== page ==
There are two issues that challenge this approach and its support. Firstly, the mother who has given birth, the מצורע, and the person who had become impure also all bring a קרבן חטאת. Commentators have much difficulty explaining why a new mother brings such a korban- what she do wrong? A מצורע is never labeled in the Torah as a sinner or as having performed some kind of transgression for which he contracted צרעת – so why does he bring a חטאת? Similarly, the person who has become impure could have become thus ‘tainted’ for any number of guiltless reasons, like burying a family member, or inadvertently walking into a graveyard. Therefore, while perhaps we can understand that this קרבן חטאת is brought when a person transitions from a less pure/holy status (?) to an elevated, purified one (which all these cases do have in common) – this קרבן certainly doesn’t, however, seem to be required to serve as a repentance for any specific transgression. In other words, however we can explain the Biblical requirement of bringing a קרבן חטאת (which is not the specific focus of this Dvar Torah) the bringing of this same korban by the Nazir, as he transitions from one state to another – is not unique to him and therefore cannot be used to explain the unique ‘less-than-ideal’ nature of the puzzlingly contradictory Biblically sanctioned reality.
The second challenge to this popular approach is that even if we accept that the bringing of the קרבן חטאת does reflect a ‘less-than-ideal’ nature of the Nazir status, where else in the Torah do we ever have an example where God ‘appreciates’ that a particular ideal may be difficult to adhere to constantly, and then offers a way to not uphold it temporarily?! Because ‘unplugging’ every week is really quite an ask, are we permitted to not observe Shabbat every other week?! Can we have cheeseburgers each month at our festive Rosh Chodesh meals because being constantly observant of the Kashrut laws is really kinda hard?! So what if finding spirituality specifically through living fully in a physical world is difficult – if God says you have to do it, then you have to do it. Period.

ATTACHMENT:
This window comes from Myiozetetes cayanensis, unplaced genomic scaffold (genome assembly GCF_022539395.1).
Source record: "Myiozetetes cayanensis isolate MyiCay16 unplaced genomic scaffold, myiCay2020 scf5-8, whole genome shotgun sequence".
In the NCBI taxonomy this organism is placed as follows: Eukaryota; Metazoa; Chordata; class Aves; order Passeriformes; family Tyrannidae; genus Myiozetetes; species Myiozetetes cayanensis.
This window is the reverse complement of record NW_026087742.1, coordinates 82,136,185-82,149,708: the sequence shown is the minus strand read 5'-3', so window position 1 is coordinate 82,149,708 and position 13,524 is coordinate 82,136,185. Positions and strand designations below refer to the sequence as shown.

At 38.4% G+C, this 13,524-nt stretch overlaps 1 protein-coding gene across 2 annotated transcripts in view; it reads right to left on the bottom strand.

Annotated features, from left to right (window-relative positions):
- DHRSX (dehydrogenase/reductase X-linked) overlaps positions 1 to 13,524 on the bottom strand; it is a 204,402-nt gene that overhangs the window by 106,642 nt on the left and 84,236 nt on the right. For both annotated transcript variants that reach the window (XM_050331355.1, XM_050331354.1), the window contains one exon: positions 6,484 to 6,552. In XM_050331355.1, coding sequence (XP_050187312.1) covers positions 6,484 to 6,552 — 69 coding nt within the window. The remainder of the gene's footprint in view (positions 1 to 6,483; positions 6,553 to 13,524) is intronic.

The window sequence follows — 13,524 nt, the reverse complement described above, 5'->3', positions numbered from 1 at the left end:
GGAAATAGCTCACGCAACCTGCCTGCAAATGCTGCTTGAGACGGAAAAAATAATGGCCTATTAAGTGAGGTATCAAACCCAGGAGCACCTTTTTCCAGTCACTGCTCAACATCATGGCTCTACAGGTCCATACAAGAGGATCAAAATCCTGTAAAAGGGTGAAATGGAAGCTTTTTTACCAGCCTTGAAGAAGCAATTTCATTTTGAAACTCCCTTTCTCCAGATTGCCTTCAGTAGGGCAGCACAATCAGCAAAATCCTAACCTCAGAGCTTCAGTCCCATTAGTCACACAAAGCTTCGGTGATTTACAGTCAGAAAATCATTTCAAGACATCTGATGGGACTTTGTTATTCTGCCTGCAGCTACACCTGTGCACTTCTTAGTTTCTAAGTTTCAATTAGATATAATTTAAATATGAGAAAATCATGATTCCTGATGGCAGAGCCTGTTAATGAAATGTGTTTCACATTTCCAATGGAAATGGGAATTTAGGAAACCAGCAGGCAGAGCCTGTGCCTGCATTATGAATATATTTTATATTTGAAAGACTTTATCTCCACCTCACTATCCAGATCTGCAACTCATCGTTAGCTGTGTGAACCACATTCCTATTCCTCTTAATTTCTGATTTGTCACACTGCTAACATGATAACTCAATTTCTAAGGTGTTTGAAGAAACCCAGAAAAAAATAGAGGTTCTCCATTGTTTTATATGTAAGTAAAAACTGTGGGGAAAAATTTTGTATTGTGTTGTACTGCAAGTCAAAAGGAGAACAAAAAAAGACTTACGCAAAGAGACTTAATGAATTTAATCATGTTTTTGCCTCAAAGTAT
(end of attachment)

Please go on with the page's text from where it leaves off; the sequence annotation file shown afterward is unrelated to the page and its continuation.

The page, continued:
To compound this question, there are numerous distinct textual and conceptual links between the Nazir and the Kohain/Kohain Gadol – roles that are inherently ideal, Godly-prescribed states of existence. The Kohain Gadol cannot defile his purity by coming in contact with the dead body of even a close relative (Vayikra 21:11), just like the Nazir (Bemidbar 6:6). All Kohanim are not allowed to serve in the Mishkan if they have drunk wine (Vayikra 10:9); a Nazir, similarly, may not drink any wine (or grape products) during his ‘time’ as a Nazir (Bemidbar 6:4). Also, when explaining why the Kohain Gadol must not defile himself, the Torah states, ‘כי נזר שמן משחת אלוקיו עליו’ (Vayikra 21:12), and by the Nazir, the Torah states, ‘כי נזר אלוקיו על ראשו’ (Bemidbar 6:7). This, in addition to the command to all Kohanim which also uses similar wording: ‘וינזרו מקדשי בני ישראל’ (Vayikra 22:2). Additionally, the Torah describes the Kohanim as ‘קדושים יהיו לאלוקיהם’ (Vayikra 21:6), and the Nazir, ‘קדוש הוא לה’’ (Bemidbar 6:8). In light of these blatant equating connections between the Kohanim, the Kohain Gadol, and the Nazir’s descriptions and laws, it is now even more difficult to accept that the Nazir is to be understood somehow as an inferior state of Godly devotion yet be so Biblically equated to the paradigmatic state of Godly devotion of the Kohanim and the Kohain Gadol!